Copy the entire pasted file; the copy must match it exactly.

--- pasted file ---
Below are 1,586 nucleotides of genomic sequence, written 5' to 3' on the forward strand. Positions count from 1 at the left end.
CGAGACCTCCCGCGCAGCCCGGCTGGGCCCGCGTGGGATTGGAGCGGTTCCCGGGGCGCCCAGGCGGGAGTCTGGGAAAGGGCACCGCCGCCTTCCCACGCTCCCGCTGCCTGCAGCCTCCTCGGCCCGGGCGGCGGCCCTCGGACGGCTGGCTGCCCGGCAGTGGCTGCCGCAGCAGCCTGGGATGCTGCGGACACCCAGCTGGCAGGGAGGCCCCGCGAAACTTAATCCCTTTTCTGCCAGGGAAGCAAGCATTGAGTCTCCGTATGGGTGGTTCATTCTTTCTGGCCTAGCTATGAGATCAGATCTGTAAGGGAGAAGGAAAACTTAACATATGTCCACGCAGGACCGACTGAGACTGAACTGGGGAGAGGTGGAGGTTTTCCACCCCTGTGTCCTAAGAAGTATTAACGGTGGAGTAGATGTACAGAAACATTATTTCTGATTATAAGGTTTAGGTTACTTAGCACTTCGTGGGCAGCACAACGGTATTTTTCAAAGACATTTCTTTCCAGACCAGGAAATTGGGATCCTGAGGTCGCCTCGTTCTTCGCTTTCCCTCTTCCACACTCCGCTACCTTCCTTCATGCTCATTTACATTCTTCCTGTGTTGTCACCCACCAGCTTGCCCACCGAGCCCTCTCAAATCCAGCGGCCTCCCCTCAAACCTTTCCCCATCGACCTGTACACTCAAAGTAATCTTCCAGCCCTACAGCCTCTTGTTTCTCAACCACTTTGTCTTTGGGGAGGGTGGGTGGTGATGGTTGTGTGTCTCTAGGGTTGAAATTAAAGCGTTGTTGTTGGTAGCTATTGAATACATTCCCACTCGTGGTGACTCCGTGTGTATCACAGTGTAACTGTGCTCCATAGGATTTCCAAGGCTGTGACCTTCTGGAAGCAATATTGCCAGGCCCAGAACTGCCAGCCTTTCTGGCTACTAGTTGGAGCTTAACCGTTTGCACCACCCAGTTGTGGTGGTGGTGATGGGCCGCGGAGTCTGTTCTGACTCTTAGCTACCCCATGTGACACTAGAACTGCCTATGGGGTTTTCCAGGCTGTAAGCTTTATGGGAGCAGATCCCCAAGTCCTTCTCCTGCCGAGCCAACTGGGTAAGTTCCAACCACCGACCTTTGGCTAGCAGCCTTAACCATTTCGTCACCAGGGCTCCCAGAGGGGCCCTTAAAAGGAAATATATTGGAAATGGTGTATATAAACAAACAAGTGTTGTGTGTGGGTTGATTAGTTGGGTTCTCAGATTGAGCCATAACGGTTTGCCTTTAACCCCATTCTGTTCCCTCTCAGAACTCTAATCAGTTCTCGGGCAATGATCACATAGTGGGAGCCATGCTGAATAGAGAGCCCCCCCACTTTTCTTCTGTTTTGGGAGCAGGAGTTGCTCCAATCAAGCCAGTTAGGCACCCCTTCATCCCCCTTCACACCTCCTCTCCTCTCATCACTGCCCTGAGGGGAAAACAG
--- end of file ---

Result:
Below are 1,586 nucleotides of genomic sequence, written 5' to 3' on the forward strand. Positions count from 1 at the left end.
CGAGACCTCCCGCGCAGCCCGGCTGGGCCCGCGTGGGATTGGAGCGGTTCCCGGGGCGCCCAGGCGGGAGTCTGGGAAAGGGCACCGCCGCCTTCCCACGCTCCCGCTGCCTGCAGCCTCCTCGGCCCGGGCGGCGGCCCTCGGACGGCTGGCTGCCCGGCAGTGGCTGCCGCAGCAGCCTGGGATGCTGCGGACACCCAGCTGGCAGGGAGGCCCCGCGAAACTTAATCCCTTTTCTGCCAGGGAAGCAAGCATTGAGTCTCCGTATGGGTGGTTCATTCTTTCTGGCCTAGCTATGAGATCAGATCTGTAAGGGAGAAGGAAAACTTAACATATGTCCACGCAGGACCGACTGAGACTGAACTGGGGAGAGGTGGAGGTTTTCCACCCCTGTGTCCTAAGAAGTATTAACGGTGGAGTAGATGTACAGAAACATTATTTCTGATTATAAGGTTTAGGTTACTTAGCACTTCGTGGGCAGCACAACGGTATTTTTCAAAGACATTTCTTTCCAGACCAGGAAATTGGGATCCTGAGGTCGCCTCGTTCTTCGCTTTCCCTCTTCCACACTCCGCTACCTTCCTTCATGCTCATTTACATTCTTCCTGTGTTGTCACCCACCAGCTTGCCCACCGAGCCCTCTCAAATCCAGCGGCCTCCCCTCAAACCTTTCCCCATCGACCTGTACACTCAAAGTAATCTTCCAGCCCTACAGCCTCTTGTTTCTCAACCACTTTGTCTTTGGGGAGGGTGGGTGGTGATGGTTGTGTGTCTCTAGGGTTGAAATTAAAGCGTTGTTGTTGGTAGCTATTGAATACATTCCCACTCGTGGTGACTCCGTGTGTATCACAGTGTAACTGTGCTCCATAGGATTTCCAAGGCTGTGACCTTCTGGAAGCAATATTGCCAGGCCCAGAACTGCCAGCCTTTCTGGCTACTAGTTGGAGCTTAACCGTTTGCACCACCCAGTTGTGGTGGTGGTGATGGGCCGCGGAGTCTGTTCTGACTCTTAGCTACCCCATGTGACACTAGAACTGCCTATGGGGTTTTCCAGGCTGTAAGCTTTATGGGAGCAGATCCCCAAGTCCTTCTCCTGCCGAGCCAACTGGGTAAGTTCCAACCACCGACCTTTGGCTAGCAGCCTTAACCATTTCGTCACCAGGGCTCCCAGAGGGGCCCTTAAAAGGAAATATATTGGAAATGGTGTATATAAACAAACAAGTGTTGTGTGTGGGTTGATTAGTTGGGTTCTCAGATTGAGCCATAACGGTTTGCCTTTAACCCCATTCTGTTCCCTCTCAGAACTCTAATCAGTTCTCGGGCAATGATCACATAGTGGGAGCCATGCTGAATAGAGAGCCCCCCCACTTTTCTTCTGTTTTGGGAGCAGGAGTTGCTCCAATCAAGCCAGTTAGGCACCCCTTCATCCCCCTTCACACCTCCTCTCCTCTCATCACTGCCCTGAGGGGAAAACAG